Active manager

Investment manager who is required to beat a benchmark; achieved by buying securities in different proportions from their benchmark weight; actively moves away from benchmark weight in individual investments where the manager has a conviction that those investments will either out- or under-perform the benchmark

Active management

Investment approach that aims to achieve returns above a set benchmark, identifying mispriced securities, traded for profit

Activity fees

A fee is an activity fee if:

a. the fee relates to costs incurred by CSC as the trustee of the superannuation entity that are directly related to an activity of the trustee: i. that is engaged in at the request, or with the consent, of a member; or

ii. that relates to a member and is required by law; and

b. those costs are not otherwise charged as an administration fee, an investment fee, a buy-sell spread, a switching fee, an exit fee, an advice fee or an insurance fee.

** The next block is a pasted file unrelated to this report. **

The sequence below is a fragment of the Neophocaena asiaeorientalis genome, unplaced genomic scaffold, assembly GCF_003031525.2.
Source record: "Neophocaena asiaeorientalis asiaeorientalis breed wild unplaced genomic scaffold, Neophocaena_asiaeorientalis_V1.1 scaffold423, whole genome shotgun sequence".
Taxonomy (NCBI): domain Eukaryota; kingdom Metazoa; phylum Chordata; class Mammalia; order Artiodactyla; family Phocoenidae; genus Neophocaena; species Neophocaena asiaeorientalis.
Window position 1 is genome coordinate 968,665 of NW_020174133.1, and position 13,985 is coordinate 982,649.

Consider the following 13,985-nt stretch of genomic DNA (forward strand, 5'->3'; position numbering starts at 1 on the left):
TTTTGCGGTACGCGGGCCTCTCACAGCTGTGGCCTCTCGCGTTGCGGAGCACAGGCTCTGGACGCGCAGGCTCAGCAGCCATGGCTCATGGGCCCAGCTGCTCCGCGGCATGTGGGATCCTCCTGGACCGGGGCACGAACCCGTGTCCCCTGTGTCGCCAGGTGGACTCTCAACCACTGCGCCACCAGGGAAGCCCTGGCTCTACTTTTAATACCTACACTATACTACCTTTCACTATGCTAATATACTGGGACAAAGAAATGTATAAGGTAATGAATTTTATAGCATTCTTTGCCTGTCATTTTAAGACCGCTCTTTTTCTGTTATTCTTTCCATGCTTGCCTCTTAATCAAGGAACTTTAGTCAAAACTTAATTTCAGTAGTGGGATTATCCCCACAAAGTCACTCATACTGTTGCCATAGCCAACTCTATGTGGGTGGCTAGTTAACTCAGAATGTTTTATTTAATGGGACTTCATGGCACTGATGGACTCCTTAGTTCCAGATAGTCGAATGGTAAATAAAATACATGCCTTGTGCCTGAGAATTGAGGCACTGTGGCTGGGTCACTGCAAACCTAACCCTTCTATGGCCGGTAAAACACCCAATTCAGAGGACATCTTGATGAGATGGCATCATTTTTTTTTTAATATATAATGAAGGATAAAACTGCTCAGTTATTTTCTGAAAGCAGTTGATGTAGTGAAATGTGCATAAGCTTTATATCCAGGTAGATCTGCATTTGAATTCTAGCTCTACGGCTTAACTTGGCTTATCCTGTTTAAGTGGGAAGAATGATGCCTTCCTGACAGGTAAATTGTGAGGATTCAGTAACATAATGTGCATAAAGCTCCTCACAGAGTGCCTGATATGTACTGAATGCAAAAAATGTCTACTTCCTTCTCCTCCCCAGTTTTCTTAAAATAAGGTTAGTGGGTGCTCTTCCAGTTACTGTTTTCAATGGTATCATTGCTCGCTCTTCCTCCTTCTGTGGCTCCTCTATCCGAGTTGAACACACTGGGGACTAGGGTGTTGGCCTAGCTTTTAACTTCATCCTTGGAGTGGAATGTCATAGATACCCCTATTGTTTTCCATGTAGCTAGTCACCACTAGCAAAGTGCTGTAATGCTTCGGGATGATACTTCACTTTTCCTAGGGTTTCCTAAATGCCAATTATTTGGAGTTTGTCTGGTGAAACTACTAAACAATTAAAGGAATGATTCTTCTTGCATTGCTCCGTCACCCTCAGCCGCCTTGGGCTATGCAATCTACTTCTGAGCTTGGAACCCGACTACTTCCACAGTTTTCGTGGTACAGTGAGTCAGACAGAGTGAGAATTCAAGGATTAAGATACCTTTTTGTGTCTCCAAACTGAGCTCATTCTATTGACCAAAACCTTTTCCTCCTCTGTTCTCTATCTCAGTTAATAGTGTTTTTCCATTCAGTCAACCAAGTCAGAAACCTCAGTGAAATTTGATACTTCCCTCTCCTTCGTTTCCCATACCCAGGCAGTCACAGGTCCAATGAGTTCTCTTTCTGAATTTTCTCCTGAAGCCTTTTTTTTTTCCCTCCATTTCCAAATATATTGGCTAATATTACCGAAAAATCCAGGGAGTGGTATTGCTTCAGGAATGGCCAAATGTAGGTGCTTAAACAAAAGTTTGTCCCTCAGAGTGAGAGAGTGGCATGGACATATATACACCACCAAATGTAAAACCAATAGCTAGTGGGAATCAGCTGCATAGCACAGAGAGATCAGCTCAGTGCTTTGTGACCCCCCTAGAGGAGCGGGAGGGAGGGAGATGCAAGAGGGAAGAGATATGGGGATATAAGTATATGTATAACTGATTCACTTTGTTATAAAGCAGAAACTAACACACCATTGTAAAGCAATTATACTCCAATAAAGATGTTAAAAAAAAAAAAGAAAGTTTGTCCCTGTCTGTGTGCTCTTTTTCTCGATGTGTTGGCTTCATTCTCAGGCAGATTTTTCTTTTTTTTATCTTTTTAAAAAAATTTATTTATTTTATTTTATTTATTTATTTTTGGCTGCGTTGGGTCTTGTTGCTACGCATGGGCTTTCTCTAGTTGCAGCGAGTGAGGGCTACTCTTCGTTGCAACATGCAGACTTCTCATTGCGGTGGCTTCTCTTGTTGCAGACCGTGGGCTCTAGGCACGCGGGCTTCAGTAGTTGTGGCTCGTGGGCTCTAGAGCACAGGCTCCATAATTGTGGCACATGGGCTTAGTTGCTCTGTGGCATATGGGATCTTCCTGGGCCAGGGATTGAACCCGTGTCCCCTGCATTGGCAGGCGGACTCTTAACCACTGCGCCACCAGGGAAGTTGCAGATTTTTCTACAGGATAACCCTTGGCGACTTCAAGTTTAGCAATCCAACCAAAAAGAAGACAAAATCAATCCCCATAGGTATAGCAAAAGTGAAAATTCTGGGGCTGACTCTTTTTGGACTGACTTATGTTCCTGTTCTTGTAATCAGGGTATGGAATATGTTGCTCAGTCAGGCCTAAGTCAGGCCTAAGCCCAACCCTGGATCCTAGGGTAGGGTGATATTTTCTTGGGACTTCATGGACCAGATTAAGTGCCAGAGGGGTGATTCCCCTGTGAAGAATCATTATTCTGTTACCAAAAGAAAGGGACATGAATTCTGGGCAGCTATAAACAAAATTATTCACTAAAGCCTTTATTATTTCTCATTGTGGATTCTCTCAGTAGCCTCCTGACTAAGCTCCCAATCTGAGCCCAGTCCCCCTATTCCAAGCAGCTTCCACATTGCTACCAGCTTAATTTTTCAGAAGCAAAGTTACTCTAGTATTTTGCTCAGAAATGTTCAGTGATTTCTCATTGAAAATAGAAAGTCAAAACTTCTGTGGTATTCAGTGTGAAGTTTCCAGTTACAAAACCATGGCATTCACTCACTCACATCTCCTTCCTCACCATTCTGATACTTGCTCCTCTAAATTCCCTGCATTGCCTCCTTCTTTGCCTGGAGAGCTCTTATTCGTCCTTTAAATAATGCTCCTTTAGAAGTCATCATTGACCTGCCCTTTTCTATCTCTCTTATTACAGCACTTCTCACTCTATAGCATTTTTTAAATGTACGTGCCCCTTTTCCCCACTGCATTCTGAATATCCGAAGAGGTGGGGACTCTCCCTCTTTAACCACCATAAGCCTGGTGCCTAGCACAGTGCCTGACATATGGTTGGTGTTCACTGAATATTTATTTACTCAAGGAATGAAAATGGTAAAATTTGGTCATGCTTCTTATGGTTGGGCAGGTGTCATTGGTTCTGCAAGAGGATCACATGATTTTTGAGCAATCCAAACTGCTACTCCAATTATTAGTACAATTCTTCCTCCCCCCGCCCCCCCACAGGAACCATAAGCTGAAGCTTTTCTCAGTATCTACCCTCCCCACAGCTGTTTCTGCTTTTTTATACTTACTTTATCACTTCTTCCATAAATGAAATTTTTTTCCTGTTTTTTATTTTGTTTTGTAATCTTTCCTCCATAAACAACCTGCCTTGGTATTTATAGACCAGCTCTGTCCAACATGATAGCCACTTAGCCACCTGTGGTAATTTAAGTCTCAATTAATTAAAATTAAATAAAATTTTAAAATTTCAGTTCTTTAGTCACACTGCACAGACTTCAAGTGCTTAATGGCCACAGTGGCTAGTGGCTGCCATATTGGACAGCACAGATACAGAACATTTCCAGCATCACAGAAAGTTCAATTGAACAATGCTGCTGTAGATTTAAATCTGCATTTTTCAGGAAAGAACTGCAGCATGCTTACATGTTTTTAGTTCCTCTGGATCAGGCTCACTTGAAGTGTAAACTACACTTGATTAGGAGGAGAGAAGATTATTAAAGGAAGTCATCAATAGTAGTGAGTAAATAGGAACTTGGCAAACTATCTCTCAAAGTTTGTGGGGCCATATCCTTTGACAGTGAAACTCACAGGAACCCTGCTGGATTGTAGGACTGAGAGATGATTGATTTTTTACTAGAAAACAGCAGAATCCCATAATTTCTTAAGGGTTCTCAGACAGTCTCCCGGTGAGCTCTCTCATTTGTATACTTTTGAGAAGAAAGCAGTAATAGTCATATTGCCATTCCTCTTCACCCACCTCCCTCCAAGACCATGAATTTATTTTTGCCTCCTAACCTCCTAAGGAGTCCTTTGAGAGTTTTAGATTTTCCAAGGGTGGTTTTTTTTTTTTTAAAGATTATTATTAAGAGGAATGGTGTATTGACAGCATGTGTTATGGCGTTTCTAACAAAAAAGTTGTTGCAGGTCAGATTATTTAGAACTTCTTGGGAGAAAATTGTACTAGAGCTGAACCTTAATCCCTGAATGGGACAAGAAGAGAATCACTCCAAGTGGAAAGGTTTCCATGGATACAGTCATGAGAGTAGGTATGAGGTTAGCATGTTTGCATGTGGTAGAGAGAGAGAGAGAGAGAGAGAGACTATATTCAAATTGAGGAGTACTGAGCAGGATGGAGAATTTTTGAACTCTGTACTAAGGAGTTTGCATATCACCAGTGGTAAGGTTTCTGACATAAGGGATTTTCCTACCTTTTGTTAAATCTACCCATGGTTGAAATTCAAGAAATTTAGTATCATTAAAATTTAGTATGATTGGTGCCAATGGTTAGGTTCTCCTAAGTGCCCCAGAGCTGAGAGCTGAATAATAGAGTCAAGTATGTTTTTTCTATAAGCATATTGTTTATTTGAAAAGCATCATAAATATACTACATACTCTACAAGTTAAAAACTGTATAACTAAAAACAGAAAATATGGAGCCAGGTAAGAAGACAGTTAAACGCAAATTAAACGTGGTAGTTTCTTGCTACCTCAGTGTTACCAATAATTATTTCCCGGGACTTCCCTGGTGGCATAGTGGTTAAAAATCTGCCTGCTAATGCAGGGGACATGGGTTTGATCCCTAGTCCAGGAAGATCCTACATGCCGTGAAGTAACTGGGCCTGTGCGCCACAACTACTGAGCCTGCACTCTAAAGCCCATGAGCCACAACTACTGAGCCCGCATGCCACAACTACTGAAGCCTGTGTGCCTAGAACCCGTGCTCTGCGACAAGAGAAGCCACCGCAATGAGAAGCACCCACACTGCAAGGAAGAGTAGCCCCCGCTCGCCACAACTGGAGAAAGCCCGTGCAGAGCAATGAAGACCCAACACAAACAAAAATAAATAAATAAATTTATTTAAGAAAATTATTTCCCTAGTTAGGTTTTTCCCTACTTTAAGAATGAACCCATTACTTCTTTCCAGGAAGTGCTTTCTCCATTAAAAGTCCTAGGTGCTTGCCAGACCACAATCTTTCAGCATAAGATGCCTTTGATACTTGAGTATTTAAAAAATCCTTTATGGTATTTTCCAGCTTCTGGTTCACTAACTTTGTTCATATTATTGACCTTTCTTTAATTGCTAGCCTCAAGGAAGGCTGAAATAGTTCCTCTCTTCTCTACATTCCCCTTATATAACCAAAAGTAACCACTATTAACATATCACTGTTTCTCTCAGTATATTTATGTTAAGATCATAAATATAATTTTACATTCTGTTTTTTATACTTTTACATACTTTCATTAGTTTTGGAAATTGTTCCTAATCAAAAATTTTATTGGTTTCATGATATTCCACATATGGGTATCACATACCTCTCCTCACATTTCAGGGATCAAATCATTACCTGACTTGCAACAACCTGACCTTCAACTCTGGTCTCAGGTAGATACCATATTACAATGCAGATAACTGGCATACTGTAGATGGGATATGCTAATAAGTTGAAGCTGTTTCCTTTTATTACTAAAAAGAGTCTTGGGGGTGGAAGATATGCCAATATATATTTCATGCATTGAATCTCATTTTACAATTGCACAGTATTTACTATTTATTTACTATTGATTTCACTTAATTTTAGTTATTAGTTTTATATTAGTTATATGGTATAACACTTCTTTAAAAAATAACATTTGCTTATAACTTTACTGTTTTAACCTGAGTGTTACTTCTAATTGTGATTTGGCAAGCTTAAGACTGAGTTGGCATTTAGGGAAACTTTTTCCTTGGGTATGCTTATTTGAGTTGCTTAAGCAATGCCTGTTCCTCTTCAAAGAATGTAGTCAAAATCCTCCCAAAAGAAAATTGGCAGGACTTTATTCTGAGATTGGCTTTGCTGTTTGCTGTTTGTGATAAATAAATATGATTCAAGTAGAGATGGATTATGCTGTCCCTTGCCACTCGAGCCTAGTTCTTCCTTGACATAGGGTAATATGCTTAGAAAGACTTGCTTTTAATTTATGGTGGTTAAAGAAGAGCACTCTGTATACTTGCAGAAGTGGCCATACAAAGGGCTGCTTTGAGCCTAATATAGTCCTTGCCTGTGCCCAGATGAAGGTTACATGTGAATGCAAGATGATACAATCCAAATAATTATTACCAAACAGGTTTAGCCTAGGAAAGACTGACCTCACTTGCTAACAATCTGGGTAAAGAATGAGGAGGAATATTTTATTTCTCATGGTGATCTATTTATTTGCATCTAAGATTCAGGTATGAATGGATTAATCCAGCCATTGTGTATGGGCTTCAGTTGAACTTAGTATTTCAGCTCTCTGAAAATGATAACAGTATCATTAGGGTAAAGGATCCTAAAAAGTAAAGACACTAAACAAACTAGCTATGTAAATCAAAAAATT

Administration fees

An administration fee is a fee that relates to the administration or operation of the superannuation entity and includes costs incurred by the trustee of the entity that:

a. relate to the administration or operation of the entity; and

b. are not otherwise charged as an investment fee, a buy-sell spread, a switching fee, an exit fee, an activity fee, an advice fee or an insurance fee.

Advice fees

A fee is an advice fee if:

a. the fee relates directly to costs incurred by the trustee of the superannuation entity because of the provision of financial product advice to a member by: i. a trustee of the entity; or

ii. another person acting as an employee of, or under an arrangement with, the trustee of the entity; and

b. those costs are not otherwise charged as an administration fee, an investment fee, a switching fee, an exit fee, an activity fee or an insurance fee.

Alternative investments

Non-traditional assets outside those traditional asset classes of shares, property, fixed interest and cash; examples include infrastructure assets, buy-out funds and venture capital

Asset classes

Group of financial assets with similar investment characteristics such as Australian company shares in asset class of equity




Indexes or other market measurements to ‘benchmark’ investment performance and risk against for a comparable investment

Benefit Classification Certificate